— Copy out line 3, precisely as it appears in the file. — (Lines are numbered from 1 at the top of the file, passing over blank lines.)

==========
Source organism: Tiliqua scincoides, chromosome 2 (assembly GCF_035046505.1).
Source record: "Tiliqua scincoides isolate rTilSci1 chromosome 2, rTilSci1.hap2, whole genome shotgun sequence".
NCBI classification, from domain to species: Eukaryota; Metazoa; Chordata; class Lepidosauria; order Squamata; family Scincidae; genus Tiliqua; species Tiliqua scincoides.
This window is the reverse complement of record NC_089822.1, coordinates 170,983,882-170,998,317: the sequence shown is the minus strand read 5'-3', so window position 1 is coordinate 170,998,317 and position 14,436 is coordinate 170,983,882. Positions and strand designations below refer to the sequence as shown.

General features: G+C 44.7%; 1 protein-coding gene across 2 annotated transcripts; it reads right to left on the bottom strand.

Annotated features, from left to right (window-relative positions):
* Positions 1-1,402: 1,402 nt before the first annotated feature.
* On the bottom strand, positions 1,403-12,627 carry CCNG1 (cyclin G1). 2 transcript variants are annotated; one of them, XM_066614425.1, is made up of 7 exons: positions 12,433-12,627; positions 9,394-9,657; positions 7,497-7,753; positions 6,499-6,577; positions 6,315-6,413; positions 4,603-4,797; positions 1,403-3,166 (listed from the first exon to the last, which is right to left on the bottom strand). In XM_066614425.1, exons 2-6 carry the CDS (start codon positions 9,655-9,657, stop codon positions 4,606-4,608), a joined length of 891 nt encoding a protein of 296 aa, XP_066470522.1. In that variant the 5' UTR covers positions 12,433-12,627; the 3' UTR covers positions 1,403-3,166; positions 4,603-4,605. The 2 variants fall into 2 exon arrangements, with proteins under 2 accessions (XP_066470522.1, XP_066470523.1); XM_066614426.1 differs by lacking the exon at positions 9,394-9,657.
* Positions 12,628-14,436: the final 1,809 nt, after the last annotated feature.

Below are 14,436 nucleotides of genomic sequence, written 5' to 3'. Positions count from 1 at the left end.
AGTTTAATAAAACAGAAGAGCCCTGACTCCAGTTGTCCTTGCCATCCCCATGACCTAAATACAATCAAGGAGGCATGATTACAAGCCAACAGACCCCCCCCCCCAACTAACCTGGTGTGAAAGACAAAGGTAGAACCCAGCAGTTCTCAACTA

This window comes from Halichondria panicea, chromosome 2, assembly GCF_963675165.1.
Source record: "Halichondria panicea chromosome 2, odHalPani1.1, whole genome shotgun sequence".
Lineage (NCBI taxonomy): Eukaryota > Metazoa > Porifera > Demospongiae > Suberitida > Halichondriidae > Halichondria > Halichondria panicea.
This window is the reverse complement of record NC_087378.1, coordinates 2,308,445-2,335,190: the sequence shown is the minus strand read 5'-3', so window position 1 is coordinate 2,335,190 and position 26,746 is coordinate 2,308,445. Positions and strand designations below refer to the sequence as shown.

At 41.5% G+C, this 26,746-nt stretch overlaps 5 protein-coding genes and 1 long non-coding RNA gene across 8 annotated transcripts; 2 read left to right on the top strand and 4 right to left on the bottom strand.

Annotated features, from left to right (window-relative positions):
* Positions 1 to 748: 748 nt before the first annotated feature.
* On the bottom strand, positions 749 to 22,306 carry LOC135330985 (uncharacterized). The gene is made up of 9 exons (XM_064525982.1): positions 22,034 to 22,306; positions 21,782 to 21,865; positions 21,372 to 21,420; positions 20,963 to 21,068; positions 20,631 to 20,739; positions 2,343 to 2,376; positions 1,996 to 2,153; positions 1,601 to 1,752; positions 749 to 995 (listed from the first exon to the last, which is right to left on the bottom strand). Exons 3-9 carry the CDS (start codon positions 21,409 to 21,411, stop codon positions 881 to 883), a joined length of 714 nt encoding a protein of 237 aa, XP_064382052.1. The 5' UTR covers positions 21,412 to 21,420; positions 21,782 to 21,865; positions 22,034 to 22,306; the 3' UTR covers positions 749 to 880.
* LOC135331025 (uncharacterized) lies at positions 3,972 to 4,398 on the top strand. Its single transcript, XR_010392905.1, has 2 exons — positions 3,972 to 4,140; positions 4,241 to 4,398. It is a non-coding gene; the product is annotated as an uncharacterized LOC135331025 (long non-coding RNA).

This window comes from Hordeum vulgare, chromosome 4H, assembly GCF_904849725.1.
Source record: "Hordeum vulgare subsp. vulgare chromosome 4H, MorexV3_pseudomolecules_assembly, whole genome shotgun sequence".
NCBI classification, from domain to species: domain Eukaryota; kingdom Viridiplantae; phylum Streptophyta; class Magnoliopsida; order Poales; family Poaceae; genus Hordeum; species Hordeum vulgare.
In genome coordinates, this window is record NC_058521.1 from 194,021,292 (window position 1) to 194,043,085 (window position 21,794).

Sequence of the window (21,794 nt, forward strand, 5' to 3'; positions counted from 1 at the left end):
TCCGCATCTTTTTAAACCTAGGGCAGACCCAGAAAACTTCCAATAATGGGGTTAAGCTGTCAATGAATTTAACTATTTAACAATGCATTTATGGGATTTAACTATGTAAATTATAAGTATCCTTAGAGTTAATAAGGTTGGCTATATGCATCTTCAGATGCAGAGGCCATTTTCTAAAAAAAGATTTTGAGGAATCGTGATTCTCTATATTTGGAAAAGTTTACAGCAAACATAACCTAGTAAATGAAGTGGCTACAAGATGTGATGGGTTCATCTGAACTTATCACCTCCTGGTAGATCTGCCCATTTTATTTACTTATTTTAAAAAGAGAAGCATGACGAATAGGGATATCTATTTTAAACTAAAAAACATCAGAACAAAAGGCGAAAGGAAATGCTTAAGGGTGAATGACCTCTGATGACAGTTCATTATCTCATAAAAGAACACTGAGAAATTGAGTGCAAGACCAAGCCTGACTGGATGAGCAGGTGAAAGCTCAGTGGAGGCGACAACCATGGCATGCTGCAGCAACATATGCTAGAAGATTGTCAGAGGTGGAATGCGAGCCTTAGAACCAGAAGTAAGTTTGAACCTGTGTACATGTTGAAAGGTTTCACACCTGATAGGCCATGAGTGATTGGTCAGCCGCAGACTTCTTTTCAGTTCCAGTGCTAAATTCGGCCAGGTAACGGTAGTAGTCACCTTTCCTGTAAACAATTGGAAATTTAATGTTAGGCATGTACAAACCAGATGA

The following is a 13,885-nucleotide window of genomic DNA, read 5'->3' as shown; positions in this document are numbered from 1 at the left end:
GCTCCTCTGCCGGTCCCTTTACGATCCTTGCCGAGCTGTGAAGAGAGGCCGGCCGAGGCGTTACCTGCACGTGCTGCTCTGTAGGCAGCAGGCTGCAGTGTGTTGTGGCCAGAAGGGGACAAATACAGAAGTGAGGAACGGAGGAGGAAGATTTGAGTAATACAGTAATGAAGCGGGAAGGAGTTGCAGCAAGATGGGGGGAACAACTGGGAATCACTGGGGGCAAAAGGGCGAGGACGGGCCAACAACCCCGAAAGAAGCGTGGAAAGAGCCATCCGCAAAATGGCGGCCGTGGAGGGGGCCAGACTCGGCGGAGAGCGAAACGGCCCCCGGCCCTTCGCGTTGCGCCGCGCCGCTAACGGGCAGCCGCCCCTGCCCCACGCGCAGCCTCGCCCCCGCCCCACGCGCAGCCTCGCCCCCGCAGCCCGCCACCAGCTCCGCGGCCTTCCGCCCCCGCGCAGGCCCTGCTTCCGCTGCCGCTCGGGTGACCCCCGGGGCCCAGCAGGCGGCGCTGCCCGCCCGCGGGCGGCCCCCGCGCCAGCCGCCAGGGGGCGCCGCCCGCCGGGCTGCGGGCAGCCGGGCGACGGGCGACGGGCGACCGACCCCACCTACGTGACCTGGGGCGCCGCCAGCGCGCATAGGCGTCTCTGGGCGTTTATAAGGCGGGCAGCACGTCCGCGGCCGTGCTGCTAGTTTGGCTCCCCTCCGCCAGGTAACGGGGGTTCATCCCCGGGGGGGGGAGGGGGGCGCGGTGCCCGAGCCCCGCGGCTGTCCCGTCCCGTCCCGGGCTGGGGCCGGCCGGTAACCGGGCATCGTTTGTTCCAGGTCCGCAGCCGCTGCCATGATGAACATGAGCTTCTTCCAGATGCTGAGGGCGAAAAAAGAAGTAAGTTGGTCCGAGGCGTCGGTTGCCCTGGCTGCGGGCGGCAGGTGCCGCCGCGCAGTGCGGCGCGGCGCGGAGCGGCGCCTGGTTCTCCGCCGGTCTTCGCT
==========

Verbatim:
NCBI classification, from domain to species: Eukaryota; Metazoa; Chordata; class Lepidosauria; order Squamata; family Scincidae; genus Tiliqua; species Tiliqua scincoides.